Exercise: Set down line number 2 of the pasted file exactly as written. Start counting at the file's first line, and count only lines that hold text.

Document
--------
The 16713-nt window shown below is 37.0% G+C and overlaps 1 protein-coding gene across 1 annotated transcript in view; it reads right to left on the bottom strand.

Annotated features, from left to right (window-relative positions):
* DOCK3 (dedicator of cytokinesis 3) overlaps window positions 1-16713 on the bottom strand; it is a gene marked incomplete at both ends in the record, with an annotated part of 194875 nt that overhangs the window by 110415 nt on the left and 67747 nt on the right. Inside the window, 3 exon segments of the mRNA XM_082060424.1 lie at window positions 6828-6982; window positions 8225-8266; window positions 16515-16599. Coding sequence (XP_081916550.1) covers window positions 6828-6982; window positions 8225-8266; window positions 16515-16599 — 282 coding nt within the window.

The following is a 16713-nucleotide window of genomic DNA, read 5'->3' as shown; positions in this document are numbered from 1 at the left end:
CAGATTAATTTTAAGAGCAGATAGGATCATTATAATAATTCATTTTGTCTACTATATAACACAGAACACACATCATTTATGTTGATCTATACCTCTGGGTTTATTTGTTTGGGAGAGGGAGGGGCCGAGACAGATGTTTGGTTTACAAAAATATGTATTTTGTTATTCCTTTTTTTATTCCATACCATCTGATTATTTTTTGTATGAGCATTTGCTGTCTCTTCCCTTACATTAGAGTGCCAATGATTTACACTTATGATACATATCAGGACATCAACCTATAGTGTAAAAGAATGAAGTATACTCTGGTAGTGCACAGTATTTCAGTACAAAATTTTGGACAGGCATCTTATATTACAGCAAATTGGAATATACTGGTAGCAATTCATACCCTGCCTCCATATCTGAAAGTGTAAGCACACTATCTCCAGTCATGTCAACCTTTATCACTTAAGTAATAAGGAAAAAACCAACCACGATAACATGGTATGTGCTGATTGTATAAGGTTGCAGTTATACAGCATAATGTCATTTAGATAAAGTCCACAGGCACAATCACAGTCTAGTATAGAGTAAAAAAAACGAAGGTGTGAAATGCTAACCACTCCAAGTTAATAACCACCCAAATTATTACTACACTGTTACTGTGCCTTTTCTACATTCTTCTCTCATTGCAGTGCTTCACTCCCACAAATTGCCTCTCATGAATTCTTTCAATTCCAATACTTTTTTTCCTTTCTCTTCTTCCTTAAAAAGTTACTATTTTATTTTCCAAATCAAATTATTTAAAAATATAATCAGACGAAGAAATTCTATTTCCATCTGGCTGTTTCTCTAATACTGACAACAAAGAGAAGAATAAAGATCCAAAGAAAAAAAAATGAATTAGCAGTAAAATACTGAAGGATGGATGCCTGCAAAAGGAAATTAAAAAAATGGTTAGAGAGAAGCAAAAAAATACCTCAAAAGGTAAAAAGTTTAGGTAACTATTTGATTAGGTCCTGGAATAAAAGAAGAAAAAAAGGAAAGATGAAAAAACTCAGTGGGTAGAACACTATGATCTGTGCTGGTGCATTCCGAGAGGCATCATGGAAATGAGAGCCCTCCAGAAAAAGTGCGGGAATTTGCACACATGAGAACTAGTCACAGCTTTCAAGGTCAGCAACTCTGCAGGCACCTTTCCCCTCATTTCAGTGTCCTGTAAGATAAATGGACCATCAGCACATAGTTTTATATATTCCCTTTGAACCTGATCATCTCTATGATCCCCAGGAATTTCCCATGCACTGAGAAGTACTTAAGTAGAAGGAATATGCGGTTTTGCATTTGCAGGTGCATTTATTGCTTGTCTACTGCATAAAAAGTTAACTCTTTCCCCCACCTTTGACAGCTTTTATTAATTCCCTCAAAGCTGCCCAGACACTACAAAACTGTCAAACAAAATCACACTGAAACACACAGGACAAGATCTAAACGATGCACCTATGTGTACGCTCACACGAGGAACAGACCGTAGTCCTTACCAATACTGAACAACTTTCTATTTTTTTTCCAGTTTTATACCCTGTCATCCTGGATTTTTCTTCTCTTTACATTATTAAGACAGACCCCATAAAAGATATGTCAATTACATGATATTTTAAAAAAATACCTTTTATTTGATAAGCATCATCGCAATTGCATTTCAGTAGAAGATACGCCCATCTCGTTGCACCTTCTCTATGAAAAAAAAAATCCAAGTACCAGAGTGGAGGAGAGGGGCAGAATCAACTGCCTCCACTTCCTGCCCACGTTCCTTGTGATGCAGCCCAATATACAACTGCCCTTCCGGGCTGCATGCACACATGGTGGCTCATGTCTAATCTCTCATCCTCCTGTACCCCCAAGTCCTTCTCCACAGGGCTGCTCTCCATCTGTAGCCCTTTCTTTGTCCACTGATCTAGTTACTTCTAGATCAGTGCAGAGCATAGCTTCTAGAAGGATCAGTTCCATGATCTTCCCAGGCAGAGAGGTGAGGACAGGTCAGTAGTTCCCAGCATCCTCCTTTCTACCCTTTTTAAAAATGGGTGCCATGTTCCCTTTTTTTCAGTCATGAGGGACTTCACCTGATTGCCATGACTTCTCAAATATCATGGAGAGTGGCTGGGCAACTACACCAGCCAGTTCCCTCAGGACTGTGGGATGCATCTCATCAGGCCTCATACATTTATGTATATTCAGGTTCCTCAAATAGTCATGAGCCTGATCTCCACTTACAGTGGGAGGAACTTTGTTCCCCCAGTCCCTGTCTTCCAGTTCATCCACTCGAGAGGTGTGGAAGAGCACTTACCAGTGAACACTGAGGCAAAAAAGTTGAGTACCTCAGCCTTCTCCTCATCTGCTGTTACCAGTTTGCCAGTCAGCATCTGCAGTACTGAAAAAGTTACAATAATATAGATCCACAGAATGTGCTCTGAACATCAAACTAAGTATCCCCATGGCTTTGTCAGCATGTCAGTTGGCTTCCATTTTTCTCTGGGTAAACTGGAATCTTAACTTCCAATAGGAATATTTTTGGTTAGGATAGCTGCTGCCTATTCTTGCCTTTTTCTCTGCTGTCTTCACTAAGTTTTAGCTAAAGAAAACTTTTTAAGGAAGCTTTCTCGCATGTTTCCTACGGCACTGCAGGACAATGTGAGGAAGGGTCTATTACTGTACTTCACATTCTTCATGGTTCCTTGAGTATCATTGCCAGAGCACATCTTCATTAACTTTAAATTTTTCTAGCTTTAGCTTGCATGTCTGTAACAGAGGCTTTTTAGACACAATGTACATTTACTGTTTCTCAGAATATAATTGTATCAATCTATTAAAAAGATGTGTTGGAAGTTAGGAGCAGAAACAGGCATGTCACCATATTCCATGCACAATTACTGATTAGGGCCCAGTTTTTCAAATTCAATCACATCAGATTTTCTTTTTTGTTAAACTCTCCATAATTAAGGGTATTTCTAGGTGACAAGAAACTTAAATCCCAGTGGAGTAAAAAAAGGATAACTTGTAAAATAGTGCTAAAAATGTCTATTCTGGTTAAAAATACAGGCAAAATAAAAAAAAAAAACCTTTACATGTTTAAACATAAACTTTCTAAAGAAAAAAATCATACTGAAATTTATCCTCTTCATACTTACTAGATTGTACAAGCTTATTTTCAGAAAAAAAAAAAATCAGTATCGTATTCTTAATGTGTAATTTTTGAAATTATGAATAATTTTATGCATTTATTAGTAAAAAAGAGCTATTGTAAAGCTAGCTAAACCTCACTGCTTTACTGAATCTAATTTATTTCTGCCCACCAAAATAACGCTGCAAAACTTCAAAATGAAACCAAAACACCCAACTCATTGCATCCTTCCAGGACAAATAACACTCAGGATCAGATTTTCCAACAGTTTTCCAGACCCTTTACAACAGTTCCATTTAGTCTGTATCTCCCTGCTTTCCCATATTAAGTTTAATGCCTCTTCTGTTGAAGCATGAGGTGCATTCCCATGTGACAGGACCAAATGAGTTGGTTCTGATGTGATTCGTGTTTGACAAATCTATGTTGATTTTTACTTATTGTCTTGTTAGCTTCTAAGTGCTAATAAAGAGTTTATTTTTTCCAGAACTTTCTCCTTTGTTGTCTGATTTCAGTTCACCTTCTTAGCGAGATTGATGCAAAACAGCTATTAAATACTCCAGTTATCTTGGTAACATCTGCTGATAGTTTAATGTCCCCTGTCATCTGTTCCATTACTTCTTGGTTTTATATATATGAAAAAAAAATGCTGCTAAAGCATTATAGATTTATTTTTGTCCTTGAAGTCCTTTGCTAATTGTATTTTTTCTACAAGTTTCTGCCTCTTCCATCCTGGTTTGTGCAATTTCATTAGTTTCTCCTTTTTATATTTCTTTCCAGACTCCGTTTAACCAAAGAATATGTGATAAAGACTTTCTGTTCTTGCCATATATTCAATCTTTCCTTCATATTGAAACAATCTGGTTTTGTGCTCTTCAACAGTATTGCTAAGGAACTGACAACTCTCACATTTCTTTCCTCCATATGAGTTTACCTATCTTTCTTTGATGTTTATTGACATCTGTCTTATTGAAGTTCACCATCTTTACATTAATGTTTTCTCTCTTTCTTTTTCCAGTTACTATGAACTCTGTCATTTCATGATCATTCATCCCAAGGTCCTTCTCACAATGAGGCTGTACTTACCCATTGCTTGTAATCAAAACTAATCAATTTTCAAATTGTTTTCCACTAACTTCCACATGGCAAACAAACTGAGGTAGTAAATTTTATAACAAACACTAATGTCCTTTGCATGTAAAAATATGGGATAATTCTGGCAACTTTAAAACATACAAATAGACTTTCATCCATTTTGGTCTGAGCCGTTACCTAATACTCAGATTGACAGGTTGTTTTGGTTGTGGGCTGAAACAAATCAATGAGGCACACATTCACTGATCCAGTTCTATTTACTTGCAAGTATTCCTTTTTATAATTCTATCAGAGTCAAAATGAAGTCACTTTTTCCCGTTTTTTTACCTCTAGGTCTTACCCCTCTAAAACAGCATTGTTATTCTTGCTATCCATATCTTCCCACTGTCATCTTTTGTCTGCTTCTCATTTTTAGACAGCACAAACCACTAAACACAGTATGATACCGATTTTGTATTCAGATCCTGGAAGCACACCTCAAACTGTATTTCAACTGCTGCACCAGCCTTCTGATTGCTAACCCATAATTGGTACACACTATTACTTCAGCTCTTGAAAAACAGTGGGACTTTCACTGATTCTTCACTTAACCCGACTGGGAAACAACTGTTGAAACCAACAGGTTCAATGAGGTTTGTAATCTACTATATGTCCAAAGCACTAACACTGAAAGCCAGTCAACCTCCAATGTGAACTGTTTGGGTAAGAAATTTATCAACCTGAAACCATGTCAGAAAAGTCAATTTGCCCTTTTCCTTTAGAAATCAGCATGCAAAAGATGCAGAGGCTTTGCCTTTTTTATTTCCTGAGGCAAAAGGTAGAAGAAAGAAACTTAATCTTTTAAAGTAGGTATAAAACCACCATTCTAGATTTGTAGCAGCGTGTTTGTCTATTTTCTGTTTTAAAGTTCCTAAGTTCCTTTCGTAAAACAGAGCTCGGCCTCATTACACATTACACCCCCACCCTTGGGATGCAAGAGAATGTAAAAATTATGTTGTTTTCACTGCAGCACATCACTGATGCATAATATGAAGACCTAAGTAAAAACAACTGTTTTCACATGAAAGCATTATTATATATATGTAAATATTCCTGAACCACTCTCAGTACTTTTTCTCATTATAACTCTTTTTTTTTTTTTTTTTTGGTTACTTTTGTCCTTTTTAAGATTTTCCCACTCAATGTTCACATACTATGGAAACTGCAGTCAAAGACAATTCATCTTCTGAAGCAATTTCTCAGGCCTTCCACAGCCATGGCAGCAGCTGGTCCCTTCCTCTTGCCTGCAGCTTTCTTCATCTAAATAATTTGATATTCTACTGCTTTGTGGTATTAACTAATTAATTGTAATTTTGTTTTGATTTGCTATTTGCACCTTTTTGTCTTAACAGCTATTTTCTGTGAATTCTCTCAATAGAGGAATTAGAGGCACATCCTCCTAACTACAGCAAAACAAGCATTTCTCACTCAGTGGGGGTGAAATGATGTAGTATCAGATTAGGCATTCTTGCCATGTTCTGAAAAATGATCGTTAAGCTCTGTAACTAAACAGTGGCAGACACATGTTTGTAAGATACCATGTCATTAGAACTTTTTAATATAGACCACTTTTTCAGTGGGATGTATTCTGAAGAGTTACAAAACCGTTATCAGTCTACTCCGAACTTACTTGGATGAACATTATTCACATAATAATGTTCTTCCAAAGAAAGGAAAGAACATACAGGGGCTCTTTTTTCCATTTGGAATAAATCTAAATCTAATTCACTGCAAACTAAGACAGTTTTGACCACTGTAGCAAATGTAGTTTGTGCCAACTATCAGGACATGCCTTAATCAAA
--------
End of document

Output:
Annotated features, from left to right (window-relative positions):